Detroit Collaborative Design Center celebrates 20th Anniversary
While the School of Architecture is celebrating its 50th anniversary, the Detroit Collaborative Design Center (DCDC) is also recognizing a significant milestone.
Twenty years ago—during his first year as dean at the UDM School of Architecture—Stephen Vogel introduced the idea of a design center housed within an academic context. He enlisted Terrence Curry, S.J., an architect and full-time faculty member, to the University to establish the design center through a Neighborhood Design Studio in which students invoked the principles of community design through working with community groups in metro Detroit. These students worked closely with neighborhood leaders to assess the current conditions, investigate potentials, propose alternatives, and develop possibilities. The studio explored questions of process, theory, and execution alongside community and volunteer organizations, while emphasizing excellent design through collaboration. The planning analysis began by the Neighborhood Design Studio evolved into several focus projects in relation to community development including: housing, mixed-use, retail, streets capes, and emergency shelters. Over time, the studio grew beyond its limits and evolved into a full-service architectural design center called the Detroit Collaborative Design Center.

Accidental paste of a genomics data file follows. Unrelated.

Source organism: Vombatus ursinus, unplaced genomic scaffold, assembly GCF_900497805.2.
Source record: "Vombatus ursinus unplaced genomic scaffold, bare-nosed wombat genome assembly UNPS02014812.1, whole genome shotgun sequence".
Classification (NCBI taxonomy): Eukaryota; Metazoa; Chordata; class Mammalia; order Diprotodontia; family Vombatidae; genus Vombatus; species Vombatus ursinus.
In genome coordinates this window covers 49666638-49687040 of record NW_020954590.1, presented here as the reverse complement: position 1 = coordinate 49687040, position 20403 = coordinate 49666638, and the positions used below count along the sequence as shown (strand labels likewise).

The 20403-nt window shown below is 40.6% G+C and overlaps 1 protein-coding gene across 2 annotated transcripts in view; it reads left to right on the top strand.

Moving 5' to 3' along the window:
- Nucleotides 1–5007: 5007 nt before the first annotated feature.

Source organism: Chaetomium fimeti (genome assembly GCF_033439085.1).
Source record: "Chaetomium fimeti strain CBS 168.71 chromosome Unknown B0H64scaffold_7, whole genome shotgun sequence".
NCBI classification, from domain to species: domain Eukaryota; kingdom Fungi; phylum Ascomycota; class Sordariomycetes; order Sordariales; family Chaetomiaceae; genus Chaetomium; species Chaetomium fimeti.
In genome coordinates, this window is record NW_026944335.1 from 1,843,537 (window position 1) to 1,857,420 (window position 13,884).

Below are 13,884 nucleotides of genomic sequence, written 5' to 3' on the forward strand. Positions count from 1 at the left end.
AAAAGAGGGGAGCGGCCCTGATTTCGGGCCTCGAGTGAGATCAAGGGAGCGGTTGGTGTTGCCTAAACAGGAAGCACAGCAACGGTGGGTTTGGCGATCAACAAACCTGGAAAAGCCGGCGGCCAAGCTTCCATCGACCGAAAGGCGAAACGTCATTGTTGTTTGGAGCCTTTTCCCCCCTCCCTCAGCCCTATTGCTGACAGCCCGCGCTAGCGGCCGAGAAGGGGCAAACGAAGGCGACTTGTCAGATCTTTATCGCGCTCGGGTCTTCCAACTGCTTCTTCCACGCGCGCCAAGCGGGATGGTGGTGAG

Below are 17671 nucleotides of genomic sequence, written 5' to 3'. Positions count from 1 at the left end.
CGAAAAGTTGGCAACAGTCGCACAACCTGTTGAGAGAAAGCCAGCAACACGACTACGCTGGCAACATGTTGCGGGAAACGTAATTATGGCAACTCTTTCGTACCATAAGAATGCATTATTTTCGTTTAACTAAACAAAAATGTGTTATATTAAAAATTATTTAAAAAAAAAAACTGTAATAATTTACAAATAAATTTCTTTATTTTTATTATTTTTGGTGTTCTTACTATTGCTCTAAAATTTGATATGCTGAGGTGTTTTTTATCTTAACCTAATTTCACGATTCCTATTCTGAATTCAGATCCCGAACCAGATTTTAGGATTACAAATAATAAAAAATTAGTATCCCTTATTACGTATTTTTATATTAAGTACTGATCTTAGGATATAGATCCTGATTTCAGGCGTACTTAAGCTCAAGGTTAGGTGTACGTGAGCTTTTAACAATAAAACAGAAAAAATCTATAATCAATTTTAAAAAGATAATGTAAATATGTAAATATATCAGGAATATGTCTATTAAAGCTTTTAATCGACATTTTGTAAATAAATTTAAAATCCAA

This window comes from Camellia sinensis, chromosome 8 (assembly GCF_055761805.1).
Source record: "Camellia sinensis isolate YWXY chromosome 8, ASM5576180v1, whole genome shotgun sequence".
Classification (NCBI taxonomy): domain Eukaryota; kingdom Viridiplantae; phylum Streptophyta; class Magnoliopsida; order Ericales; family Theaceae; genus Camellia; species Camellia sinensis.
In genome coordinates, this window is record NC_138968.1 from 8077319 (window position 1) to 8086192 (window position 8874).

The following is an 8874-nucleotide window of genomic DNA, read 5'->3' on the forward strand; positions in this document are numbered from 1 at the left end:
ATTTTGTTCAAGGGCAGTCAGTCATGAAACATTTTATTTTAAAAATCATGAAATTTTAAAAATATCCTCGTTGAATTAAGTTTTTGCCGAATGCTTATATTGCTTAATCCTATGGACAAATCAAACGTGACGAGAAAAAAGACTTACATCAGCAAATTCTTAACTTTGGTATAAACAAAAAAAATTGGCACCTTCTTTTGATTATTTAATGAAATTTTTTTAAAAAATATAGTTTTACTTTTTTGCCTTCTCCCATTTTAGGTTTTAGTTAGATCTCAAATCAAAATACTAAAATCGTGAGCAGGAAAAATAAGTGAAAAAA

With the offer to be a Loeb Fellow at Harvard University, Fr. Curry left the DCDC in 2000. The DCDC is now directed by Dan Pitera, a licensed architect who engages in social and political activism. Pitera came to the DCDC from San Francisco, where he was president of the Center for Critical Architecture/The Art and Architecture Exhibition Space—an outlet for the investigation of experimental architectural explorations. Under Pitera’s leadership, the DCDC diversified the nature of its architecture-based projects to include urban design, strategic planning, landscape design, and experimental installations that engage local communities in public dialogue about the value of design in community formation. Today, DCDC’s staff consists of six full-time architecture, urban design, and landscape architecture professionals, including an Enterprise Rose Architecture Fellow, and one to three student co-op interns.
The DCDC was the first university-based design center in metropolitan Detroit to provide design services to non-profit community organizations. It has placed UDM and our students in the forefront of community outreach and service, and more than 80 non-profit organizations have been assisted since 1994.